The Seven Pillars focus on taking care of yourself, the Earth, and every living being, making good life choices, supporting others, reaching out to them, and learning all the time. By following these philosophical paths, Modo cares that its yogi reflects on their lives and makes the world a little bit better.
Hinduism is a complex and multifaceted religion that encompasses a wide range of beliefs, practices, and traditions. While there is no single authoritative text or doctrine that defines Hinduism, there are certain principles and practices that are commonly recognized as central to the tradition. Here are the seven key pillars of Hinduism:
Dharma is the principle of cosmic order and moral duty that governs the universe. It encompasses both personal and social responsibility and involves fulfilling one’s duties and obligations in a way that is ethical, just, and in harmony with the natural world.
Karma is the principle of cause and effect that governs the universe. It involves the idea that every action has a consequence and that these consequences can be positive or negative depending on the nature of the action.
Reincarnation is the belief that the soul is reborn into a new body after death. The nature of the new body is determined by the individual’s actions in their previous life, and the ultimate goal is to achieve liberation from the cycle of birth and death.
Moksha is the ultimate goal of Hinduism and refers to liberation from the cycle of birth and death. It involves the realization of one’s true nature as an eternal soul or spirit, and the attainment of a state of consciousness that is free from suffering and the illusions of the material world.
Yoga is a practice that involves physical postures, breathing exercises, meditation, and other techniques designed to promote physical, mental, and spiritual well-being. It is a key aspect of Hinduism and is recognized as a means of achieving union with the divine.
Puja is the act of worship or devotion to a particular deity or aspect of the divine. It involves the offering of prayers, rituals, and offerings, and is seen as a way of expressing gratitude, seeking blessings, and cultivating a deeper connection with the divine.
Ahimsa is the principle of non-violence and compassion towards all living beings. It involves avoiding harm to oneself and others and is seen as a key aspect of ethical behavior and spiritual development.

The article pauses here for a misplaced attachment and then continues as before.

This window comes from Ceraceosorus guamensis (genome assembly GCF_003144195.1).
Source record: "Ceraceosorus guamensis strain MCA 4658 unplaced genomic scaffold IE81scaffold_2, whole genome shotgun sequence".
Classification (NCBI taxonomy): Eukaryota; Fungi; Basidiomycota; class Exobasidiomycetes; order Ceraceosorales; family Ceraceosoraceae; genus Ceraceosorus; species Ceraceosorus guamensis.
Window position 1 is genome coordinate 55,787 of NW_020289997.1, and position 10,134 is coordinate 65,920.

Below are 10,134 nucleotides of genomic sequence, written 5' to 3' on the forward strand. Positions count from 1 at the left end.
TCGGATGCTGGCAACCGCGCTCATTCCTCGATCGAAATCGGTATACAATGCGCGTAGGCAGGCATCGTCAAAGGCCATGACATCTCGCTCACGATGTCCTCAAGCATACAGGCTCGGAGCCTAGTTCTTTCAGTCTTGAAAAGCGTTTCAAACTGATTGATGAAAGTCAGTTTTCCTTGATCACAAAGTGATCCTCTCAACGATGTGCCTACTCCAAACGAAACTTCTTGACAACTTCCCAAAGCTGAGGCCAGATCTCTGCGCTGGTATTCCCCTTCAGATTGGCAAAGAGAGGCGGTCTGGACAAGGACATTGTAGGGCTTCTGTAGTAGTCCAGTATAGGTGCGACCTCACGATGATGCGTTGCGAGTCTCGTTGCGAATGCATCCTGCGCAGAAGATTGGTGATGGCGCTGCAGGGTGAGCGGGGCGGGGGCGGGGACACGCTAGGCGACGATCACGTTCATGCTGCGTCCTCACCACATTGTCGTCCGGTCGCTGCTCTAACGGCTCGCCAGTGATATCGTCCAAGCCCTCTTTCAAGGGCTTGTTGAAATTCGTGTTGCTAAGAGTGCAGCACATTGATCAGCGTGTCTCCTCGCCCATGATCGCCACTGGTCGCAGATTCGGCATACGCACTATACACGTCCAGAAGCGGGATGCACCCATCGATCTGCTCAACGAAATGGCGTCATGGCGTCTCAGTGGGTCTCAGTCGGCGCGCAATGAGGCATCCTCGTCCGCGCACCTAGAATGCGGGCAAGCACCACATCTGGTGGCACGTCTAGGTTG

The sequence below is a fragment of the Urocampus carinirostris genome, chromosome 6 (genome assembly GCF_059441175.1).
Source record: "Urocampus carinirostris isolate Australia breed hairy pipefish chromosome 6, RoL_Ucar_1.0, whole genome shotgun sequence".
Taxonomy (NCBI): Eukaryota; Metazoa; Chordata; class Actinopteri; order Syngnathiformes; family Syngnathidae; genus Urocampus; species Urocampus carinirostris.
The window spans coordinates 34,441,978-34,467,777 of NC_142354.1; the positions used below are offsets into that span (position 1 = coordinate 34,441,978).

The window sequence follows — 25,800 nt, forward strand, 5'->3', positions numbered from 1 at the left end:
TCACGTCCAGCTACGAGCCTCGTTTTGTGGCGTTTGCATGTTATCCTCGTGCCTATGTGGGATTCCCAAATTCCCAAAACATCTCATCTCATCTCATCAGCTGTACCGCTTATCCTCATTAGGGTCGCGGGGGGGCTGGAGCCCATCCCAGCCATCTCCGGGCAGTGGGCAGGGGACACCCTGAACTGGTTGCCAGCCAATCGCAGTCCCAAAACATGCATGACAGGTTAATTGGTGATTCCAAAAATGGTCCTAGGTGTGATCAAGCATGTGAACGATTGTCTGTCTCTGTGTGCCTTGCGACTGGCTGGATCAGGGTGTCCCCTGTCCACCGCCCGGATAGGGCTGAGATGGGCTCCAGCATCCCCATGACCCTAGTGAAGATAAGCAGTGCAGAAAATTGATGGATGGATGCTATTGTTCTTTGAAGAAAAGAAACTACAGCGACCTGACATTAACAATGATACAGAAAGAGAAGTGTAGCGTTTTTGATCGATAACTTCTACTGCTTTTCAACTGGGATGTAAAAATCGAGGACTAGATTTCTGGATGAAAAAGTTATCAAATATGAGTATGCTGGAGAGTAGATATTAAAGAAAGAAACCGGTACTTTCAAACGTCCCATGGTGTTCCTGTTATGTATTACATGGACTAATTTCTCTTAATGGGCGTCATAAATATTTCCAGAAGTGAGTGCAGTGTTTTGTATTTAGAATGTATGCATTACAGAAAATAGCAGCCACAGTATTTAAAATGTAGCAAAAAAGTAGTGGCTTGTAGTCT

In summary, the seven pillars of Hinduism encompass principles of cosmic order, moral duty, cause and effect, rebirth, liberation, physical and spiritual well-being, devotion, and ethical behavior. These principles reflect the diverse and complex nature of Hinduism and offer a framework for understanding the key beliefs and practices of the tradition.
By these Seven Pillars, anyone can deepen their understanding of how yoga works and how it can make life healthier and, in general, better. Positivity comes both from those practicing it and the teacher, allowing optimistic philosophical ideas to come to life.
Modo yoga doesn’t take care only of the body but heavily emphasizes the mind, too!
The Benefits of Moksha Yoga
Moksha Yoga is more than just a physical practice. It is a holistic approach to yoga that offers a range of benefits for the body, mind, and spirit. Here are some of the main benefits of practicing Moksha Yoga:
- Increased flexibility: The heat in Moksha Yoga classes allows for deeper stretching and greater flexibility
- Improved strength: The challenging sequences in Moksha Yoga help build strength and endurance.
- Better balance: The emphasis on balance poses in Moksha Yoga can help improve balance and stability.
- Weight loss: The combination of heat, movement, and sweating in Moksha Yoga can aid in weight loss efforts.
- Reduced stress and anxiety: The meditative aspect of Moksha Yoga, combined with physical practice, can help reduce stress and anxiety levels.